By way of example, let's say a taxpayer exchanges an old asset worth $20,000 in which the taxpayer had a basis of $14,000 for a like-kind asset. Assuming the exchange qualifies for non-recognition (based on how the taxpayer held the old property and how the taxpayer intends to hold the new property), the $6,000 realized gain will not be recognized, and the taxpayer's basis in the new asset will be $14,000. Because the new asset likely has a value of $20,000 (in an arms'-length transaction the two assets would be deemed to have equal values), the $6,000 unrecognized gain is preserved in the new asset. Thus, in any like-kind exchange, the exact amount of any unrecognized gain or loss is preserved in the basis of the asset acquired in the exchange.

Other property given or received in the exchange: "boot"[edit]

Sometimes taxpayers participating in a like-kind exchange receive cash or other property in addition to the like-kind property. This non-like-kind property is referred to as a "boot", (from the phrase "to boot", as in "I got like-kind property and other property to boot"). However, when that occurs, the taxpayer has not received solely like-kind property. Fortunately, a "ceiling rule" in section 1031 takes care of this problem by providing that gain or loss is recognized, but only to the extent of the amount of boot received.

For example, let's say a taxpayer receives like-kind property worth $12,000 and $8,000 in cash in exchange for old property with a basis of $14,000. The basis in the new property is determined by subtracting the cash received ($8,000) from the basis in the old property ($14,000) and then adding the gain recognized ($6,000). Thus, upon a cash sale of the new property for its fair market value of $12,000, no gain or loss would result.

Assumption of taxpayer's liability[edit]

Property transferred in a like-kind exchange is often encumbered by liabilities and debt, especially where the asset is real estate. In this regard, the tax code treats relief from indebtedness as additional cash boot in a like-kind exchange. In other words, the assumption of a taxpayer's debt is treated like the receipt of cash by the taxpayer.

For instance, let's say a taxpayer has an asset worth $20,000 and a basis of $8,000 with a debt in the amount of $4,000. The taxpayer trades the asset in exchange for like-kind property worth $16,000, and the other party to the exchange expressly assumes the $4,000 liability. The other party will be unwilling to pay any extra consideration in this transaction, because the taxpayer is receiving $16,000 of equity (property worth $20,000 but subject to a debt of $4,000) in exchange for property worth $16,000. No extra consideration should be paid.

The receipt of a boot will trigger recognition of gain when gain is realized on the exchange of the original asset, as shown above. A boot does not trigger recognition when a loss is realized.

For example: Ashley trades in a business truck with an adjusted basis of $27,000 for another business truck worth $18,000 plus $2,000 of cash. Ashley realizes a $7,000 loss which is all deferred and no gain or loss is recognized. The $2,000 cash only makes a difference in calculating realized, not recognized loss.

Loss property[edit]

While taxpayers generally prefer non-recognition for realized gains (so they do not have to recognize the gain currently and pay the resulting federal income tax currently), they usually prefer to recognize realized losses currently in order to obtain the tax benefit of the resulting deduction sooner. That means a like-kind exchange is bad news in the case of a realized loss. None of the loss will be recognized regardless of the boot received.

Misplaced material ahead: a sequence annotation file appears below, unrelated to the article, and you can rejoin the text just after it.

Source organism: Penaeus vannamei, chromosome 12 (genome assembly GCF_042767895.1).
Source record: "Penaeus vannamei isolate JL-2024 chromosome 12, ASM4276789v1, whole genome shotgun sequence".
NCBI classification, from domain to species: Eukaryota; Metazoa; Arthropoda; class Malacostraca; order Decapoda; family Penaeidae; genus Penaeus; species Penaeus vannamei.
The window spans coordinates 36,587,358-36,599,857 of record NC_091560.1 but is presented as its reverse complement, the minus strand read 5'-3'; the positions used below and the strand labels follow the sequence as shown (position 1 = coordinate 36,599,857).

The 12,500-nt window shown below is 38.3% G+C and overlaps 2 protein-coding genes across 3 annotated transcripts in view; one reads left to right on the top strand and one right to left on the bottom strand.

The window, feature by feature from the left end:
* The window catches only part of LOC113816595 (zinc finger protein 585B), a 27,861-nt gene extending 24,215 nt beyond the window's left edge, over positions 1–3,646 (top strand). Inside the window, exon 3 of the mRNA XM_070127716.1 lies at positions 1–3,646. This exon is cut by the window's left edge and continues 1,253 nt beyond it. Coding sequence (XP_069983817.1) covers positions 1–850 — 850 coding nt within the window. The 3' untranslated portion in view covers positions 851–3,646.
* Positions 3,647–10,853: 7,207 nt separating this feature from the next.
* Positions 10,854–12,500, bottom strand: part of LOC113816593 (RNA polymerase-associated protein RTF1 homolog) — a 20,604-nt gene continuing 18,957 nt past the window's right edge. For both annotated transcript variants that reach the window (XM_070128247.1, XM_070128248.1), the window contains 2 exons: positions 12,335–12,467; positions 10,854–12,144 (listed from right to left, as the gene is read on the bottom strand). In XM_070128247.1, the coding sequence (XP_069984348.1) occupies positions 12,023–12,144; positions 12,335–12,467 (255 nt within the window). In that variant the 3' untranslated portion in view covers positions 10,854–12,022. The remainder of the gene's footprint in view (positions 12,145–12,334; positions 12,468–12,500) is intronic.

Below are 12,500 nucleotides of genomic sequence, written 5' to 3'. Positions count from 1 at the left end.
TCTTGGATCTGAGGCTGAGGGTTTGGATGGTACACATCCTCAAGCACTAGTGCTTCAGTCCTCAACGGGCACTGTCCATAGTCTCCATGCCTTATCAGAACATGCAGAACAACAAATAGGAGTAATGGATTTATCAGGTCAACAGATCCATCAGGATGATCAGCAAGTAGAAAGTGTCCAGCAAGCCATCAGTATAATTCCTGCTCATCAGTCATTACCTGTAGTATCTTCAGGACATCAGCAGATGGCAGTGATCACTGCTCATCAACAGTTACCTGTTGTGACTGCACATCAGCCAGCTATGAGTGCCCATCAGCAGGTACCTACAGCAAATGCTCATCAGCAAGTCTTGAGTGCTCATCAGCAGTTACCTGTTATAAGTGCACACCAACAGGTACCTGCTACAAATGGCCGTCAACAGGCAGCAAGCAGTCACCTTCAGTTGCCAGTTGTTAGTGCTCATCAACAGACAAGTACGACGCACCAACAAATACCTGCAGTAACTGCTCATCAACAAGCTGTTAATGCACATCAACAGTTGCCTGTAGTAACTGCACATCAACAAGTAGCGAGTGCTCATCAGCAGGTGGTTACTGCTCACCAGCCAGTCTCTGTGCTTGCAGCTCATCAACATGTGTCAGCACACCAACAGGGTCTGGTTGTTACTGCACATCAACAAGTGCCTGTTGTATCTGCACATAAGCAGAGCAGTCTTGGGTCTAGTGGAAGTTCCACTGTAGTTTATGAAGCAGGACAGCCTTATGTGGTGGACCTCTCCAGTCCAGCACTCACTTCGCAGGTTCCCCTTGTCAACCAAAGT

Loss property with a relative[edit]

Section 267(a) of the tax code disallows deductions for losses resulting from sales to related persons. However, the basis of the property received by the taxpayer in a like-kind exchange with a relative is governed by section 1031. In other words, the taint of disallowance under section 267 does not carry over to the new asset. The loss is preserved in the basis of the new property when the new property is sold.

Simultaneous three-party like-kind exchanges[edit]

In many cases, two parties are unable to complete a like-kind exchange alone. For instance, one party may not wish to receive like-kind property or may wish to recognize loss on property that has declined in value. The two parties may involve a third party willing to pay cash (perhaps because the new property has a value less than the old property's basis, or because the taxpayer's desire for cash exceeds the desire to minimize liability for federal income taxes). When a third party willing to pay cash is involved, however, Revenue Ruling 77-297 indicates that non-recognition will apply if the taxpayer acquires the new property solely for the purpose of exchanging it with property of a like-kind.

Deferred like-kind exchange[edit]

In Starker v. United States, (see section 1031) the court held that a taxpayer was entitled to section 1031 non-recognition upon the ultimate receipt of like-kind property, even though the taxpayer in that case had already transferred the property to the buyer and even though the taxpayer had up to five years to identify the replacement property. Congress responded to this ruling by imposing time limits on the identification and receipt of replacement property.

Nowadays, taxpayers must identify the replacement property within 45 days of the transfer of like-kind property. Taxpayers must also receive the replacement property within 180 days of transfer of like-kind property.


Due to periodic changes to the tax code, as well as detailed regulations that contain a number of technical requirements, it is important to check the most current rules and regulations before proceeding with a like-kind exchange. Current[when?] rules require taxpayers to submit an 8824 form to the IRS.[3] detailing the terms of the deal.

As a "tax loophole"[edit]

As of 2013, expansion and exploitation by major corporations of like-kind exchanges, originally intended to relieve family farmers of capital gains tax when swapping land or livestock, to avoid taxes was cited by The New York Times as an example of the need for tax reform.[1]

See also[edit]


  1. ^ a b David Kocieniewski (January 6, 2013). "Major Companies Push the Limits of a Tax Break". The New York Times. Retrieved January 7, 2013. With hundreds of thousands of transactions a year, it is hard to gauge the true cost of the tax break for so-called like-kind exchanges, like those used by Cendant, General Electric and Wells Fargo.
  2. ^ "Qualified "Like-Kind" Property". IPX1031. 20 September 2013.
  3. ^,,id=179801,00.html[dead link]


  • Samuel A. Donaldson, Federal Income Taxation of Individuals: Cases, Problems & Materials. 2nd edition. American Casebook Series, Thomson West: St. Paul, Minnesota, 2007, 558-571.